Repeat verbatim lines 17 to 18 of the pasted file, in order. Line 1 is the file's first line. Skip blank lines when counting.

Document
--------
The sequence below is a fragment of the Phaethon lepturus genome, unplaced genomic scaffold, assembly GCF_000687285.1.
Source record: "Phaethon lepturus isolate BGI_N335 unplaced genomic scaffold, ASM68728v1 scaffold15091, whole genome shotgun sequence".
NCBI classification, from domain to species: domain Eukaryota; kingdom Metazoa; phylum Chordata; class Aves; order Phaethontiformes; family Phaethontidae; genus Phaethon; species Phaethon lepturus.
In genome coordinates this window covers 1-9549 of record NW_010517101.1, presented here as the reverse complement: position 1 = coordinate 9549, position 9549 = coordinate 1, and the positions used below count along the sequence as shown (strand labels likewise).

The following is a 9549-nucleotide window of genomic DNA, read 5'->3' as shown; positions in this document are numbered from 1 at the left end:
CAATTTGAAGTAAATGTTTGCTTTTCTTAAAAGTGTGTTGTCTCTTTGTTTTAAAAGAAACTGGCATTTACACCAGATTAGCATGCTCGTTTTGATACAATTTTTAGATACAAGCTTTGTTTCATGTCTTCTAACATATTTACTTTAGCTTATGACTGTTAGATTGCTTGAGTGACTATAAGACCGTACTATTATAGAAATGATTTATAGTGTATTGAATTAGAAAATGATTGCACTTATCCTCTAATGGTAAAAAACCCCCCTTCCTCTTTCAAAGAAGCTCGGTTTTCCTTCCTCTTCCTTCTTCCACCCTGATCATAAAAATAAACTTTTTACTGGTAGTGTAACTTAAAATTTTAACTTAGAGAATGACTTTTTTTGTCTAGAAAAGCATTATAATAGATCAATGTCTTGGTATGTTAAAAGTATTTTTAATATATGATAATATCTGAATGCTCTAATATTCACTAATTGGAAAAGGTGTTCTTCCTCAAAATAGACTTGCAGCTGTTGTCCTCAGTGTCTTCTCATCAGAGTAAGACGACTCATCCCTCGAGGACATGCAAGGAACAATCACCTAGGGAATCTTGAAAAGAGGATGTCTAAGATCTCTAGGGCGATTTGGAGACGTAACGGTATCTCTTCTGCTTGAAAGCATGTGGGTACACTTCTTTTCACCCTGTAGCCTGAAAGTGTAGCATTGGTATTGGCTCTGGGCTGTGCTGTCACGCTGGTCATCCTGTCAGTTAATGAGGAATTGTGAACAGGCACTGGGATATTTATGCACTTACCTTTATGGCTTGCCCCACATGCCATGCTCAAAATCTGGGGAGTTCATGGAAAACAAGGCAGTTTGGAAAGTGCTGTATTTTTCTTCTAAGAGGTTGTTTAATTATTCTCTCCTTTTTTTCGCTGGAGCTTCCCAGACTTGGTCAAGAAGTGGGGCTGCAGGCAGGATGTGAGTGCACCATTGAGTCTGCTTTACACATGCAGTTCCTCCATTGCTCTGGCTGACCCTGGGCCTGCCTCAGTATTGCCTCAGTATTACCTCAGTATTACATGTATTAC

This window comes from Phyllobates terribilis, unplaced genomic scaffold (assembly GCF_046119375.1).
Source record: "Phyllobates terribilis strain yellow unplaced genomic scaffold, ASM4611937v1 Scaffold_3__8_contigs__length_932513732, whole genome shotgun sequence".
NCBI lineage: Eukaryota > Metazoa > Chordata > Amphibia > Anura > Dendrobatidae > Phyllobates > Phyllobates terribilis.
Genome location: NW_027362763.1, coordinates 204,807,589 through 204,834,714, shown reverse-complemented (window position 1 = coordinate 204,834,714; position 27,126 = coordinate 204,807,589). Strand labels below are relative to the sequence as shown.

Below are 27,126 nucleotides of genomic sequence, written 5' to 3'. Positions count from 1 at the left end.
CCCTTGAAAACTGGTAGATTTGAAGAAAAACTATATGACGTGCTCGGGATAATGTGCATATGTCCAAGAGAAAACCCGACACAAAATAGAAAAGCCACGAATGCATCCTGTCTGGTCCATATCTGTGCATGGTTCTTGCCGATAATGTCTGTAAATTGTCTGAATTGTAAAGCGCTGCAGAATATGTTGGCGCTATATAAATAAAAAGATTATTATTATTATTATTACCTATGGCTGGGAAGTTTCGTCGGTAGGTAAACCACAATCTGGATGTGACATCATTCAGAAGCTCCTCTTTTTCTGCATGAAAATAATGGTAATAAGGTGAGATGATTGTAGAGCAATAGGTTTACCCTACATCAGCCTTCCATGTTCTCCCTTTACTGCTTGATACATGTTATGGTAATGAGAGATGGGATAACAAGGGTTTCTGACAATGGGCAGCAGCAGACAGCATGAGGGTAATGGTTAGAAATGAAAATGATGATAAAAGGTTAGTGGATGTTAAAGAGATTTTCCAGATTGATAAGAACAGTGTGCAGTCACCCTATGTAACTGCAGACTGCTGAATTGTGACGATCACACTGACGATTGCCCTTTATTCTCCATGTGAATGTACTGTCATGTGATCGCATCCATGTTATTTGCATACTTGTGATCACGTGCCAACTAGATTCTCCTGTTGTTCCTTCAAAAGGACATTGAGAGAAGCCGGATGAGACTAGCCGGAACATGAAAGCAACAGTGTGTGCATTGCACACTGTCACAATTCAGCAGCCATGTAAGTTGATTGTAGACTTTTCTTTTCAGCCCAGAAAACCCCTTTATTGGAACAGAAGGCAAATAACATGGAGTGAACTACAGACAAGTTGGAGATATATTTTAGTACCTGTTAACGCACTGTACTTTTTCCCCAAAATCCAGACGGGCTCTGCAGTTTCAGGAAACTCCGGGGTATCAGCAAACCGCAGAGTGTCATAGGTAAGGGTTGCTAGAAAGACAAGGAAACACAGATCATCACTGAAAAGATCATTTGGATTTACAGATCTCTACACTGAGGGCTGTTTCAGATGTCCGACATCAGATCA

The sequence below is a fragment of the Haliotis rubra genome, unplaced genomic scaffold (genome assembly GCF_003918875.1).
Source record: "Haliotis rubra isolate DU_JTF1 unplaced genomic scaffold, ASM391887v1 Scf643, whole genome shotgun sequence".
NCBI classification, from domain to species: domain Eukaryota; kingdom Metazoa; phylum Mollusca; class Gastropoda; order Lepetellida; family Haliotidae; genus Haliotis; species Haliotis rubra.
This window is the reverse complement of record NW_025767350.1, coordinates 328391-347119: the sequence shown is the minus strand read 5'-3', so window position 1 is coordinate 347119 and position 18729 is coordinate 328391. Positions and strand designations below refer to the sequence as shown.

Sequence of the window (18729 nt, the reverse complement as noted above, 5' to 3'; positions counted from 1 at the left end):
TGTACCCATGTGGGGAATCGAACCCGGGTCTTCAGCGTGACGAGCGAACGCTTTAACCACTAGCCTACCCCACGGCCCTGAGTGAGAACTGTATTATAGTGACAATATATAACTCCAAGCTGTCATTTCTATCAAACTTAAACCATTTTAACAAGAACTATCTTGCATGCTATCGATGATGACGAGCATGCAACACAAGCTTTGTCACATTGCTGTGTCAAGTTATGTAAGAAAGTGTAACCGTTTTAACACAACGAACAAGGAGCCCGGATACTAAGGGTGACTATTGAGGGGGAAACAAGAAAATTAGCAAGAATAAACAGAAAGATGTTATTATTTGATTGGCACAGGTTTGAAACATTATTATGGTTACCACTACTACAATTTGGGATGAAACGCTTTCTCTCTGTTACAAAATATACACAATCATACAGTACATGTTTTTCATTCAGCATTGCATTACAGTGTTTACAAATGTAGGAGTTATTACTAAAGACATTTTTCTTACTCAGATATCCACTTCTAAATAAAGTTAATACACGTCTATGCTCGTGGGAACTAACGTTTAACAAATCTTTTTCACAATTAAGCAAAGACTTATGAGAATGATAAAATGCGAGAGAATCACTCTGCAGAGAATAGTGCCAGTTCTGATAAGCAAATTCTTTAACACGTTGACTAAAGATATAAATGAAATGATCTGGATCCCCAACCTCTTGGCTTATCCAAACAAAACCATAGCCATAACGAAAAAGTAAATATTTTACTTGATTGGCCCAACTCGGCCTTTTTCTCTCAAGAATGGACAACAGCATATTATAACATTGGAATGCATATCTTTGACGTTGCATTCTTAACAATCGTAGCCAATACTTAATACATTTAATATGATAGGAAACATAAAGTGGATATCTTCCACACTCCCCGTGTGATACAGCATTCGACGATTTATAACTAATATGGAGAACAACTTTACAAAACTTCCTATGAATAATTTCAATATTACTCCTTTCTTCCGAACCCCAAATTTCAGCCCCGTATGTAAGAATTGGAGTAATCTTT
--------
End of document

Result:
Sequence of the window (18729 nt, the reverse complement as noted above, 5' to 3'; positions counted from 1 at the left end):
TGTACCCATGTGGGGAATCGAACCCGGGTCTTCAGCGTGACGAGCGAACGCTTTAACCACTAGCCTACCCCACGGCCCTGAGTGAGAACTGTATTATAGTGACAATATATAACTCCAAGCTGTCATTTCTATCAAACTTAAACCATTTTAACAAGAACTATCTTGCATGCTATCGATGATGACGAGCATGCAACACAAGCTTTGTCACATTGCTGTGTCAAGTTATGTAAGAAAGTGTAACCGTTTTAACACAACGAACAAGGAGCCCGGATACTAAGGGTGACTATTGAGGGGGAAACAAGAAAATTAGCAAGAATAAACAGAAAGATGTTATTATTTGATTGGCACAGGTTTGAAACATTATTATGGTTACCACTACTACAATTTGGGATGAAACGCTTTCTCTCTGTTACAAAATATACACAATCATACAGTACATGTTTTTCATTCAGCATTGCATTACAGTGTTTACAAATGTAGGAGTTATTACTAAAGACATTTTTCTTACTCAGATATCCACTTCTAAATAAAGTTAATACACGTCTATGCTCGTGGGAACTAACGTTTAACAAATCTTTTTCACAATTAAGCAAAGACTTATGAGAATGATAAAATGCGAGAGAATCACTCTGCAGAGAATAGTGCCAGTTCTGATAAGCAAATTCTTTAACACGTTGACTAAAGATATAAATGAAATGATCTGGATCCCCAACCTCTTGGCTTATCCAAACAAAACCATAGCCATAACGAAAAAGTAAATATTTTACTTGATTGGCCCAACTCGGCCTTTTTCTCTCAAGAATGGACAACAGCATATTATAACATTGGAATGCATATCTTTGACGTTGCATTCTTAACAATCGTAGCCAATACTTAATACATTTAATATGATAGGAAACATAAAGTGGATATCTTCCACACTCCCCGTGTGATACAGCATTCGACGATTTATAACTAATATGGAGAACAACTTTACAAAACTTCCTATGAATAATTTCAATATTACTCCTTTCTTCCGAACCCCAAATTTCAGCCCCGTATGTAAGAATTGGAGTAATCTTT